Teachers are mandated to build a relationship with the student right from the first week. This is done through use of survey and questionnaires to learn of students’ interests and further enhanced viz one on one students-teacher mentorship sessions. In this programs, students are allowed to express what they expect from their peers and a ‘good teacher’, and further what each of this groups can do to be the best. Additionally, students are encouraged to share their negative as well as positive life experiences. As a result of talking out about their expectations, each student finds a true friend in the teacher and their peers alike. Students further develop hope to succeed intellectually, and strength to defend their culture.
In elementary classes, instructors use call and response methodology during story time. Carefully selected good deeds journal encourage all students to view each other as a brother or sister regardless of their ethnicity or race. An equal opportunity is then presented to each student to convey their understanding of the moral present in the story. In another dimension, an interactive process is initiated in every class. Though this notion is common, the delivery mode embraced at New York middle school is quite different. For instance, students could be encouraged to draw their family members on a piece of paper, and basic math is taught using the number of people in the picture. The students are then asked to frame pictures by linking them into patterns, which are then used to study shapes like diamonds or circles in an array. This learning paradigm makes math more interesting and personalized, while establishing links between maths and family backgrounds and cultures. Consequently, students appreciate each other since they are all regarded equal and each image drives new age skills regardless of culture or race.
Riverside Military Academy
For over 10 decades riverside Military academy has consistently achieved a remarkable college acceptance rate. Currently the school enrolls approximately 500 cadets from 25 different states and 27 other countries. The institution serves boys giving allowances for boarders and day students in grade 7 through 12. The campus is placed 50 miles North East of Atlanta along the shores of Lake Sydney in Gainesville, Georgia state. Having enrolled students from diverse background, cultural relevancy is a key prerequisite to attaining excellence.
Description of Cultural Relevance Teaching at Riverside Military Academy
The academy identifies top notch teaching practices are culture bound. Thus, a methodology that work for US based students will not necessarily work for host nationals. For instance, when using a field example in which a ford truck was used to save soldiers, it really resonates well with American students. However, Asian cadets feel marginalized. At Riverside, instructors fail to mention country specific data and in the case of the truck, instructors include ford, Toyota, and Volkswagen examples to identify with everyone. Other instances deployed positive recognition and acknowledgement from roles played by armies from other cultures through history.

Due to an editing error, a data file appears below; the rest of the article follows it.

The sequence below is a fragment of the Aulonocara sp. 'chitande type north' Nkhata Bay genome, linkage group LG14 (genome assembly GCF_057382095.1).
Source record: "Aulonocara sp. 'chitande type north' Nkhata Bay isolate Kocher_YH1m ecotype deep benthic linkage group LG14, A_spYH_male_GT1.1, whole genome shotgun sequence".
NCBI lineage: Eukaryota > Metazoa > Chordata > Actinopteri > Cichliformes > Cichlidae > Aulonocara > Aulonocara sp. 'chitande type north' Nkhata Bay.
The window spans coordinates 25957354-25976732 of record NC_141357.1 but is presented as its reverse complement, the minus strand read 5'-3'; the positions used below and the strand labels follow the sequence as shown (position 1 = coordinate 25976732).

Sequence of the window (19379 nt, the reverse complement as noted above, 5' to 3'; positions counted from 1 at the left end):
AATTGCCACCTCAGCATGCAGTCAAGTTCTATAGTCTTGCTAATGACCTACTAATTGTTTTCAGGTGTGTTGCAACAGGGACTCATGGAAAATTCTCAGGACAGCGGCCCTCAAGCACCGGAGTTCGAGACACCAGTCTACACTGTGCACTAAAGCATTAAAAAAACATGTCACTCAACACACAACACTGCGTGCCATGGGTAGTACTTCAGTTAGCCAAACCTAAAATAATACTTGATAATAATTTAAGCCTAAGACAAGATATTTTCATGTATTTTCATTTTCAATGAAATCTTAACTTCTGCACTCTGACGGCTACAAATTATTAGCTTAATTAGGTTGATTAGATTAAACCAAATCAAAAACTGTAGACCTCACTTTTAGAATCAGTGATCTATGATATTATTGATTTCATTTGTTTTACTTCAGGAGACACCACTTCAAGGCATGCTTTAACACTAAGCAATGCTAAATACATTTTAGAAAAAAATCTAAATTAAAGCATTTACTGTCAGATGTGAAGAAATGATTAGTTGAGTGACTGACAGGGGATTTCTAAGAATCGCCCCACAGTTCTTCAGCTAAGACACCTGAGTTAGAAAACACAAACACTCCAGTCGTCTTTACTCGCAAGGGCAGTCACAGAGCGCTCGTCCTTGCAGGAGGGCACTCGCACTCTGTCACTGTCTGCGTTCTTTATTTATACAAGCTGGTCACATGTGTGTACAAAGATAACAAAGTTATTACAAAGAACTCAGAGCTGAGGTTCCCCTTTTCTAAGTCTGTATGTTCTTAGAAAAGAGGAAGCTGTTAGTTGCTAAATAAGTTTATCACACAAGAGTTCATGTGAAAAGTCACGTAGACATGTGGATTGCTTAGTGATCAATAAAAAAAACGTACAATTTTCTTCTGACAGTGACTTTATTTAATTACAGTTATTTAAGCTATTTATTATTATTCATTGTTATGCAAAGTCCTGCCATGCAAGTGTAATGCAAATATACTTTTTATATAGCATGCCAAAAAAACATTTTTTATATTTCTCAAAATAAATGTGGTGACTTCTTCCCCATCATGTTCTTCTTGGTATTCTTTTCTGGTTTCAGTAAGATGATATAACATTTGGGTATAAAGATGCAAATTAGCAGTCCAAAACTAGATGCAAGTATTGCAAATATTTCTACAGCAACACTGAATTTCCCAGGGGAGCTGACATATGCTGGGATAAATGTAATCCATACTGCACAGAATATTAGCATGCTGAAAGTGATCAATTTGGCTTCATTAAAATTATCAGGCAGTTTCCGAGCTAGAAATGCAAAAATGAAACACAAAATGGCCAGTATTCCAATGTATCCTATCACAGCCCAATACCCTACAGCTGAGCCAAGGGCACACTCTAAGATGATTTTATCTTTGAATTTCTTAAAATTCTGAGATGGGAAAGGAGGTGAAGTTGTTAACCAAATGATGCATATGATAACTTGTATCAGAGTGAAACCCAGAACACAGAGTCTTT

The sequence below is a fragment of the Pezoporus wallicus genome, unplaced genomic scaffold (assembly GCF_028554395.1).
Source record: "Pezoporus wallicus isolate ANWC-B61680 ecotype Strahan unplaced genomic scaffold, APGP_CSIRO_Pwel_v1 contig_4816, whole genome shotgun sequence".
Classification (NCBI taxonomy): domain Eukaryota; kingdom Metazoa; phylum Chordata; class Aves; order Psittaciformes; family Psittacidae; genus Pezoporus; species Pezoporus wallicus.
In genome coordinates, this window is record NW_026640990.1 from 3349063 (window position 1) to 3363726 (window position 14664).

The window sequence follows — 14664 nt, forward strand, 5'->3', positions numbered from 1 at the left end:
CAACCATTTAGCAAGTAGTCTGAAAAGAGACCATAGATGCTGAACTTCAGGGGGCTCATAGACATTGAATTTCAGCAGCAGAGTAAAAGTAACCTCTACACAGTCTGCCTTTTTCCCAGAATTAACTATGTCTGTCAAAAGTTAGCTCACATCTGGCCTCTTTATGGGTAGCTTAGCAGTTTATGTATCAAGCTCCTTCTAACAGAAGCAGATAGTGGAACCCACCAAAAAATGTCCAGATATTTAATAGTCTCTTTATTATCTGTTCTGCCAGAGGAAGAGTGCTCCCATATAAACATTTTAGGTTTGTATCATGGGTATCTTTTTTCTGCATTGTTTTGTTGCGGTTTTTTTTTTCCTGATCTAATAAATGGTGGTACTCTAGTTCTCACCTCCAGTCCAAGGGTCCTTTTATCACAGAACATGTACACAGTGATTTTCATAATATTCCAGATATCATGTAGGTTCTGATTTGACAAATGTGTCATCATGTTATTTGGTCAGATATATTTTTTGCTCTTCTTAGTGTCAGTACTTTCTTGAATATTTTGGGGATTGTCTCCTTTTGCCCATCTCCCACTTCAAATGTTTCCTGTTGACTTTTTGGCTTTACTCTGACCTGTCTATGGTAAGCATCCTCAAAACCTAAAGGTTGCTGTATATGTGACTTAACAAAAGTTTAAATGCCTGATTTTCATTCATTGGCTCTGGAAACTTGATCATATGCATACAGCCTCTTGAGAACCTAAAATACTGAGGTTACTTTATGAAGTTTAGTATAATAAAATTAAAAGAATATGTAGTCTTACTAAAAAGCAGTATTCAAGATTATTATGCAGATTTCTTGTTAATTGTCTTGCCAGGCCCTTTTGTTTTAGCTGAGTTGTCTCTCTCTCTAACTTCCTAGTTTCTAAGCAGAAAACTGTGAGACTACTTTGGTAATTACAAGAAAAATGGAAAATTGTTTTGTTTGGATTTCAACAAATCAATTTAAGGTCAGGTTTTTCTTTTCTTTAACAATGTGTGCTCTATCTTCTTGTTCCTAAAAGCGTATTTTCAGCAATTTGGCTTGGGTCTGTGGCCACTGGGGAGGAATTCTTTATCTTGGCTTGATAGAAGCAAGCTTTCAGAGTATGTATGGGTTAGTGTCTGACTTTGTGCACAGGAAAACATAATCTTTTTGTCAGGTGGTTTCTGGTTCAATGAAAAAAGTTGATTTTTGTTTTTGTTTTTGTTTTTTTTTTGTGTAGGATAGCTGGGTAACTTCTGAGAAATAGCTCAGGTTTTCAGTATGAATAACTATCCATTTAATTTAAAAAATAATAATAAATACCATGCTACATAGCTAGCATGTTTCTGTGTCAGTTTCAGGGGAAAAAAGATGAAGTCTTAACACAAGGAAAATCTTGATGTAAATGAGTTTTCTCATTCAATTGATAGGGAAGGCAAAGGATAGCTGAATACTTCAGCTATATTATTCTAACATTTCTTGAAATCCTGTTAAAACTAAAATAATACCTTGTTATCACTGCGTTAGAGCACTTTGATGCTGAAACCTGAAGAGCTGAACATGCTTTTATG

Military cadets regardless of their backgrounds agree to learn by doing, and consequently the curriculum advanced exploits this avenue. As a result, all students feel equally represented. Military learning groups in this institution are required to be formulated by instructors who have to include students from different cultures together. To further boost group dynamics and attain strong relationships, groups are required to cooperate and compete each other under supervision of an instructor.
Guest nationals have been allowed to play part as instructors at Riverside Military academy. According to Damari, Rubin, & Logan-Terry, soldiers always listens calmly and takes in more advice when a local advices them. Moreover, these students feel more accepted experiencing their very own seat at the helm of military ranks.
The school has encouraged innovative sessions in which individual students pick projects and research towards possible results. At the end, each cadet presents his results in an open class forum equally competing for a prize. This approach has enhanced collaboration and positive jealousness during the course. Marginalized students strive to outdo their mainstream counterparts to prove themselves more worthy. On the other hand, mainstream students strive to maintain their position. Instead of a negative drift culminating, students end up collaborating in through discussions in presenting cutting edge ideas to instructors.
In conclusion culturally relevant pedagogy is key to impart new age skills and transform the society. Schools attract students from diverse cultures and approaches to ensure those marginalized fit to the mainstream system should be crafted. Teachers and students alike need to enjoy a mutual relationship that is enough to balance between social and academic interactions for the advancement of the latter. As detailed above from practices at The new school, West New York Middle school and Riverside military academy, students should exploit the power of peer groups, instructors need to be friendly to their students and learn about their backgrounds, and mechanisms need to be enacted to ensure every student speaks out comfortably.